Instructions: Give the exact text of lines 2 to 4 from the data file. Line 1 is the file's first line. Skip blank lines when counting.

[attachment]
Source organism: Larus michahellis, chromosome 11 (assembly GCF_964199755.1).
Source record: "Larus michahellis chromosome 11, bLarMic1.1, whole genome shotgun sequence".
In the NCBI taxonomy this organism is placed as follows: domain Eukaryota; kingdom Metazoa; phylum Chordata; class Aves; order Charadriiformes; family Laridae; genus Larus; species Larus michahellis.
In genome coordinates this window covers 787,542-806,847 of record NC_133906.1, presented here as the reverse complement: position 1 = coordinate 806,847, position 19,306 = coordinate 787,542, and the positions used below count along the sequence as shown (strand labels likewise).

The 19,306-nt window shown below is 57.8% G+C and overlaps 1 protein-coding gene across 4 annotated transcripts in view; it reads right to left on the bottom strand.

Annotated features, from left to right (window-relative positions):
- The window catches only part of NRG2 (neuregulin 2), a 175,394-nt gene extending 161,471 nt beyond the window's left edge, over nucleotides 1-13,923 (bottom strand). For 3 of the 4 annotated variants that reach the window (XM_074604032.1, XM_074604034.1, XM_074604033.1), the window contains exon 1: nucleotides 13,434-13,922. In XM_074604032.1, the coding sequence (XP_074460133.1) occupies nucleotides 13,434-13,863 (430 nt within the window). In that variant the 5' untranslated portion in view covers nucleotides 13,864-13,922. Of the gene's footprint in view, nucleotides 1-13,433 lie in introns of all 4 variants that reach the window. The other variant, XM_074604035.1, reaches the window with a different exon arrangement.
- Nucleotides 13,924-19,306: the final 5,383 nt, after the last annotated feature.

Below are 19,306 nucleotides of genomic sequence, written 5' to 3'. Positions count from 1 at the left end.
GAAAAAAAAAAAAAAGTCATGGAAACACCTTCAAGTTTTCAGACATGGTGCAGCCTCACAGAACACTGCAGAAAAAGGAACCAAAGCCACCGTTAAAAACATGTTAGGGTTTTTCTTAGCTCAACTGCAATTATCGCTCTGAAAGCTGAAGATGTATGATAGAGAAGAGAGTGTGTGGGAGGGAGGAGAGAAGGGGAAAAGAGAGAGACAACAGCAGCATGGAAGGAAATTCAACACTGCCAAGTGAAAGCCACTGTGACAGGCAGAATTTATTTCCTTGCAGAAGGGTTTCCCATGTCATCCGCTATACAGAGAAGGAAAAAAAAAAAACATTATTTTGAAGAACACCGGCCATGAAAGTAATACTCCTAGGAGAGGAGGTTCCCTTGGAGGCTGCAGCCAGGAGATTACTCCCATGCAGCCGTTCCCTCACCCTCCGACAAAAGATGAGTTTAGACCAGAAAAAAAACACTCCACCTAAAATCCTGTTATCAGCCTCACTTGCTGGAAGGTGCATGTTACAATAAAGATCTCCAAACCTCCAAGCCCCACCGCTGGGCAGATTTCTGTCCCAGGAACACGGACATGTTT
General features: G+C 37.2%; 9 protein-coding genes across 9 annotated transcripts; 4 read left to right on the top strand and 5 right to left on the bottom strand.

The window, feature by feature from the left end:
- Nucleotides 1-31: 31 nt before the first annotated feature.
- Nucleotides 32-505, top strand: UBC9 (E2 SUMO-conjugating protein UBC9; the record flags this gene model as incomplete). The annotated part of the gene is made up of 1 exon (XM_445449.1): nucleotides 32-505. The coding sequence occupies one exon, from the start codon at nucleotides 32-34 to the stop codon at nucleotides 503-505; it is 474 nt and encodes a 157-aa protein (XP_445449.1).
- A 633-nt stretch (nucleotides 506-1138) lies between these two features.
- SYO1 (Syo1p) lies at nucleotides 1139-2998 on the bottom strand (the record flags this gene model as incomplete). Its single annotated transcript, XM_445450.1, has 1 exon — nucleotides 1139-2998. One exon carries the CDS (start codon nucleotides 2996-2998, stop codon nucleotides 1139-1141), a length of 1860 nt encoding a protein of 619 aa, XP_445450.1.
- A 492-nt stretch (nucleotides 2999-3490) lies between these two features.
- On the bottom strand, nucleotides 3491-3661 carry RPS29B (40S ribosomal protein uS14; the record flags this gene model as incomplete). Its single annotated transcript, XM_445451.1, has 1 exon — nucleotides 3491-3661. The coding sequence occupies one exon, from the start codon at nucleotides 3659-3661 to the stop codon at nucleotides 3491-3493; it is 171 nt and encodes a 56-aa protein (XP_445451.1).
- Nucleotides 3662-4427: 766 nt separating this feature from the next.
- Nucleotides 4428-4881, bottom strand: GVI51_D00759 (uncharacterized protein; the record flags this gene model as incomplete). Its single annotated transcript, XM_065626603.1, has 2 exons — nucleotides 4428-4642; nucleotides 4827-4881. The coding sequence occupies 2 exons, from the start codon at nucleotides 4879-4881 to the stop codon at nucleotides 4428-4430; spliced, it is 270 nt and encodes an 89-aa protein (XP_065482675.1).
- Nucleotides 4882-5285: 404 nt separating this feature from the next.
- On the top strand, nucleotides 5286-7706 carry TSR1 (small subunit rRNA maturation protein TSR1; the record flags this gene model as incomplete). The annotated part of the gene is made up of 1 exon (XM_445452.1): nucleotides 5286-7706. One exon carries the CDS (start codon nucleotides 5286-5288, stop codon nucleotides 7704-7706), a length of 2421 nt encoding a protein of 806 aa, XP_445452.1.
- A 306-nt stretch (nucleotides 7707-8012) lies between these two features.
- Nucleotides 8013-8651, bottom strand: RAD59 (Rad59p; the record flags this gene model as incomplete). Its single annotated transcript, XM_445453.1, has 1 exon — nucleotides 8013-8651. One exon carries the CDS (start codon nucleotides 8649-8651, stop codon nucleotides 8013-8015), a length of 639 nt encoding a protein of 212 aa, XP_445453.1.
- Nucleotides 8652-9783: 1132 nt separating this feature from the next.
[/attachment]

Source record: "Larus michahellis chromosome 11, bLarMic1.1, whole genome shotgun sequence".
In the NCBI taxonomy this organism is placed as follows: domain Eukaryota; kingdom Metazoa; phylum Chordata; class Aves; order Charadriiformes; family Laridae; genus Larus; species Larus michahellis.
In genome coordinates this window covers 787,542-806,847 of record NC_133906.1, presented here as the reverse complement: position 1 = coordinate 806,847, position 19,306 = coordinate 787,542, and the positions used below count along the sequence as shown (strand labels likewise).